Let me add two other notes here for Liberty Blog readers. The first is that to trim our piece for the space the WSJ set aside in its weekend edition, we cut two paragraphs that discuss how Obama’s non-consensus approach to governing (it’s my way or the highway) also makes his few statutory and foreign policy achievements more vulnerable to administrative and congressional undoing. It’s too early to know how ObamaCare, Dodd Frank, the Iran nuclear deal, and the Paris Climate Change accord will fare in the next few years, but Mr. Obama’s mocking refusal to yield an inch to Republicans, or to submit international agreements that were treaties for Senate ratification, intensified the opposition over many years and created a powerful electoral consensus to reverse these alleged reforms and agreements.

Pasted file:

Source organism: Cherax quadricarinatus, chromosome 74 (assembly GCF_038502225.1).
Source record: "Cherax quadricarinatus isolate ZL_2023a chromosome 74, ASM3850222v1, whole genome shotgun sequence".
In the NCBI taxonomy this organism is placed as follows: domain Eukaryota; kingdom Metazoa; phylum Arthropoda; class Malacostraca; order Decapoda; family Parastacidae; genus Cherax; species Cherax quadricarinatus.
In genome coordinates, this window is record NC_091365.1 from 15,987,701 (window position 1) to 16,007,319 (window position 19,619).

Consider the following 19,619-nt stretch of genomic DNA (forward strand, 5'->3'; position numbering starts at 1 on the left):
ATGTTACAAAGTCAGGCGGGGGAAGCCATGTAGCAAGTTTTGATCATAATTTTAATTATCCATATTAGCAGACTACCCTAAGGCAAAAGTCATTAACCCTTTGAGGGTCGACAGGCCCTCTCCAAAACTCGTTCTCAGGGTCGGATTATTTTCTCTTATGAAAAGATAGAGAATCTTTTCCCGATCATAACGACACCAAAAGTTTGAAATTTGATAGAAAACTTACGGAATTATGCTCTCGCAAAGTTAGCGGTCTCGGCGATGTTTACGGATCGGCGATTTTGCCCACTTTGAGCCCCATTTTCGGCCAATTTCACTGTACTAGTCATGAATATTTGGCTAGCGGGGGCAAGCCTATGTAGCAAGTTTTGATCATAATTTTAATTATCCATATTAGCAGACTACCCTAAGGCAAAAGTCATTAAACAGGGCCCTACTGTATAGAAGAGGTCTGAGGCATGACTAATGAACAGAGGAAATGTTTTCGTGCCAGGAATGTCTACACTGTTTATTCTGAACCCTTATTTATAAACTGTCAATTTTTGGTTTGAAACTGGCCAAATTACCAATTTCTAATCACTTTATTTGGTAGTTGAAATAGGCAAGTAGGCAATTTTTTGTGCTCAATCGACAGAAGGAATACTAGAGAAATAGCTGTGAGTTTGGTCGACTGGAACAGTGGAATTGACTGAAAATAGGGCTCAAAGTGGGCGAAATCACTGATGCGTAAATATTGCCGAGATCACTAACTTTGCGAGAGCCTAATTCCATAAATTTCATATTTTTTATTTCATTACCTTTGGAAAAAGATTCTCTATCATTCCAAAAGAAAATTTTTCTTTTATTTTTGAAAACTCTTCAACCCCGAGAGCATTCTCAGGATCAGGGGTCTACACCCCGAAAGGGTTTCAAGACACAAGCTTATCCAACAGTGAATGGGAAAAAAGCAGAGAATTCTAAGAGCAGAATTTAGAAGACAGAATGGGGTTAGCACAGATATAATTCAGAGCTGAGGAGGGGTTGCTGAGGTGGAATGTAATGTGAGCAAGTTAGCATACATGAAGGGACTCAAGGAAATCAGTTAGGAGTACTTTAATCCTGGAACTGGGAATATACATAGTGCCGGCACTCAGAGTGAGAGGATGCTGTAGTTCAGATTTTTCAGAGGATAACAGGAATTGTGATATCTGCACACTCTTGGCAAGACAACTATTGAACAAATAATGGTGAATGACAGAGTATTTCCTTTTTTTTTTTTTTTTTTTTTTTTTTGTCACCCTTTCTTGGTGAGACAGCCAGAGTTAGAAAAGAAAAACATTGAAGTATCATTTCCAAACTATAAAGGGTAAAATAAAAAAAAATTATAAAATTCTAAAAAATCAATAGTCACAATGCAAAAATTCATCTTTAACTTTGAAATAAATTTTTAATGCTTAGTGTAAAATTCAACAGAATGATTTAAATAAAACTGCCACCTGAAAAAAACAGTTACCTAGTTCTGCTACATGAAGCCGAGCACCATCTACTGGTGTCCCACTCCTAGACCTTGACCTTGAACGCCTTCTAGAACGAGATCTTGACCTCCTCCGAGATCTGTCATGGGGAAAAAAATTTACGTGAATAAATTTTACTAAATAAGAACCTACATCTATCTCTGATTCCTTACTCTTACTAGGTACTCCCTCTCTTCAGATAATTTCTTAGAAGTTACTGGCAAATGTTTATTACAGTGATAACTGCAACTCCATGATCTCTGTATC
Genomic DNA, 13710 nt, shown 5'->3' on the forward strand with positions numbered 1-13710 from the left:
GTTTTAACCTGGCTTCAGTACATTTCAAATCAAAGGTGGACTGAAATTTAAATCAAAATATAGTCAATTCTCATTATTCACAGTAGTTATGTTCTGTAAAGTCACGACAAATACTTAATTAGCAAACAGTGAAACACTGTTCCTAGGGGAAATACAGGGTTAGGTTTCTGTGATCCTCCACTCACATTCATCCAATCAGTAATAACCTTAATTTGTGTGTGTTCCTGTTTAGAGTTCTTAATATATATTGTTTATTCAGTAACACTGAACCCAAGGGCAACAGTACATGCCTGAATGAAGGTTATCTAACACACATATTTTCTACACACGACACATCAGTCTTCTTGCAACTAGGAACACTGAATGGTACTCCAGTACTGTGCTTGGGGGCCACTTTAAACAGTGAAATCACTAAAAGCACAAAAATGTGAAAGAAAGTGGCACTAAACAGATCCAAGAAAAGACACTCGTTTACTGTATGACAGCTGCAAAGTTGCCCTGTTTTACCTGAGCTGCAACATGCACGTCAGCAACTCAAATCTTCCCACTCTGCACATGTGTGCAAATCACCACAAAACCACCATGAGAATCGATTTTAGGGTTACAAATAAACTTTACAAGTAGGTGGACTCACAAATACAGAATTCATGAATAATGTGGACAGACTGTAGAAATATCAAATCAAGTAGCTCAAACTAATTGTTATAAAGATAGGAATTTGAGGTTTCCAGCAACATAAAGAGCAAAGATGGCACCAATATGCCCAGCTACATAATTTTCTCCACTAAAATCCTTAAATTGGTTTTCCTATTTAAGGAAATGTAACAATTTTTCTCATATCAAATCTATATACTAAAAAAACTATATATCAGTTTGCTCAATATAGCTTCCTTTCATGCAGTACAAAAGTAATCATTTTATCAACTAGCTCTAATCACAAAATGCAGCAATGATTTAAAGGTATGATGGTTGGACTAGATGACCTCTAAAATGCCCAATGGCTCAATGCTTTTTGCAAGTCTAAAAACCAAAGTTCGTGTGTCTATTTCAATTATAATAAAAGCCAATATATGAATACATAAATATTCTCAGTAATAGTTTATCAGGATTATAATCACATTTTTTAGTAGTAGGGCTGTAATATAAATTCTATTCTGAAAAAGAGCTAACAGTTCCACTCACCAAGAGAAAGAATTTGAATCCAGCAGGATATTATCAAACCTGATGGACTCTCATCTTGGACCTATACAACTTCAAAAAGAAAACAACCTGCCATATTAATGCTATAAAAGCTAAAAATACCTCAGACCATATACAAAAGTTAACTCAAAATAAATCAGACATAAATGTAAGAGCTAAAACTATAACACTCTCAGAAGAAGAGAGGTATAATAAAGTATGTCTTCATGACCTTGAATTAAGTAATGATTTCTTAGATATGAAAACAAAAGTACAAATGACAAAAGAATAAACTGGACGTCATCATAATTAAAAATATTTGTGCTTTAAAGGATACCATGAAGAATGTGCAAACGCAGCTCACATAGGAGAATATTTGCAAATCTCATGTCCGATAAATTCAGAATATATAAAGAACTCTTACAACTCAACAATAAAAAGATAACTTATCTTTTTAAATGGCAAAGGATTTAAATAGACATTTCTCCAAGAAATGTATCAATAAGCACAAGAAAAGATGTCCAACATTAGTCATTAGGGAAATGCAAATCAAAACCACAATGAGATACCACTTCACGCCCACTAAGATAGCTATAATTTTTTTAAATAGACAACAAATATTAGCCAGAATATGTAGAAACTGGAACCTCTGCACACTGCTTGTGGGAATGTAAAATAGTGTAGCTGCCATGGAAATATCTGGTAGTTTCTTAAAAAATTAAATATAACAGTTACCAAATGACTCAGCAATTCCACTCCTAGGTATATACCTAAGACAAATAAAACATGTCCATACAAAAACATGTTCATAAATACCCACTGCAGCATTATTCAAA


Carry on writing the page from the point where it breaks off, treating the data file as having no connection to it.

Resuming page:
My co-author pointed out that the WSJ weekend edition in which our piece ran spanned the old and new years (Saturday, December 31 and Sunday, January 1), which fit our transfer-of-power theme nicely. Not even the Oracles at Delphi could see the future clearly, but no one should deny that Mr. Obama’s legacy is anything more than a shaky house of cards.

Second, my only regret about the wonderful editing by the WSJ (I love their meticulous fact checking—no fake news there) is that the editors cut a reference in the draft title and text to Ozymandias, a poem by Percy Shelley—that fit almost perfectly. It’s a short poem about the ruins of an ancient kingdom, whose stern ruler declares will last forever and make men tremble in despair. But all that remains in modern times is a wrecked statue of the dead king, his boastful claim on its pedestal, and sand all around. The editor said she loved the Romantic poets, and there’s no reason to doubt her, but that she feared many of today’s readers would no longer be familiar with the reference.